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Reflecting on Community. The Legends of Local FPV.
When we think of FPV legends, we think of the ones in the spotlight. The youtube celebs, the entrepreneurs, the Charpus, Trappies or Chris Thomas’ of the world. But there’s one type of legend we often forget.
I want to take a minute and talk about those guys (and gals). The ones that deserve more credit.
When I first got started FPV racing back in 2016, I spent more time on the bench than on the sticks (back when SIMs were less accessible), and I was mostly on my own. Sure, I would join forums like rcgroups.com, tune in to podcasts like Quadtalk and watch the latest videos from Rotor Riot, but I was a 1 man flying crew and the learning curve was steep.
After a couple months of learning the basics; figuring out how to get more into a sport I was already hooked on and beginning to develop our first prototype gates, I reached out to a local group here in Tucson, AZ and asked if they’d be interested in a meet up to test our new prototype FPV gates. The reaction I expected was hesitation with a little skepticism. “who is this random guy coming out of the woodworks with ‘new gates’ to fly".
The reality couldn't have been more different.
When they agreed to meet up and the evening came, I was blown away. Not only was everyone incredibly friendly, but the readiness to help one another was next level. There are few sports with that level of community support. On top of that, the turn out was unbelievable and the diversity of skill and experience spanned the whole spectrum.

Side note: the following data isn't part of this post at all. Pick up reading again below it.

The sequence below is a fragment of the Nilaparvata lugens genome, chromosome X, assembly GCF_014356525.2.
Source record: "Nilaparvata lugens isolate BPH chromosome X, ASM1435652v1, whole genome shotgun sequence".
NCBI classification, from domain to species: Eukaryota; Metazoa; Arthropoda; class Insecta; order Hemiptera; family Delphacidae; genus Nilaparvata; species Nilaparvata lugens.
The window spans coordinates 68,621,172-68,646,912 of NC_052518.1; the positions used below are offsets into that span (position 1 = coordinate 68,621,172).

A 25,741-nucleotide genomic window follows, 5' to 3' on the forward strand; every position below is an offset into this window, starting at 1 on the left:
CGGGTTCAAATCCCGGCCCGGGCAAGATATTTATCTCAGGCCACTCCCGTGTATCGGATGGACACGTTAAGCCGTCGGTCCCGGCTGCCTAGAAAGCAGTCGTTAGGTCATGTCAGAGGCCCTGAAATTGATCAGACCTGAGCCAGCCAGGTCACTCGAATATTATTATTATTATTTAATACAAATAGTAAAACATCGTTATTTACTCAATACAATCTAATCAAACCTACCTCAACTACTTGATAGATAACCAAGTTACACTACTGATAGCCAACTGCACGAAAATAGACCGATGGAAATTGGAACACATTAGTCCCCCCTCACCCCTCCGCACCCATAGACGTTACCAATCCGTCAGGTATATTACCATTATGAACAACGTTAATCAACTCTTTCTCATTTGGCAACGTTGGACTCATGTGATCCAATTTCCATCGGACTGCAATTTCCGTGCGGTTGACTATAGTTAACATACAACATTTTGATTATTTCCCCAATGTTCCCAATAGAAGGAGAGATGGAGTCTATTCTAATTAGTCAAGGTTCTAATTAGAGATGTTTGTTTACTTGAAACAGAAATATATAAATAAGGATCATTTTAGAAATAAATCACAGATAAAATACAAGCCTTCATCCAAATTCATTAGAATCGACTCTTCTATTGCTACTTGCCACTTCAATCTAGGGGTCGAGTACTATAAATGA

Once the more seasoned pilots came up with a course layout, the group came together to help set up the race gates, starting grids and hoops to get the track in place. The support and interest I received about the LED race gates and The Drone Circuit business was motivating to say the least, but the support I saw amongst the group was really inspiring. Call me a softy, but you could say I was moved.
From that day on, my experience at every meet up has literally never changed. Regardless of turn out, the support each person offers the next always comes with patience and a real honest desire to see them improve, and to ultimately grow the community. Those people keep this sport alive. Period.
Day in, day out, they have been here to give a helping hand - to anyone who needs it.
Now, that was over 2 years ago and times have changed, but the ‘die-hards’ have remained. It’s those dedicated or addicted enough to keep flying, to keep organizing events and to keep supporting the newcomers that continue to keep drone racing alive at the local level. It’s those who I want to highlight, and give a massive amount of respect to.
Without them, FPV racing would dwindle and the opportunities that lay ahead may not be the same. They are legends of FPV - even if they won’t admit it. And I know this is not just in Tucson… it’s in Houston, Cape Coral, São Paulo, Manchester, Paris, Berlin, and Beijing. Every local group has its own ‘die-hard’ pilots; its own FPV legends.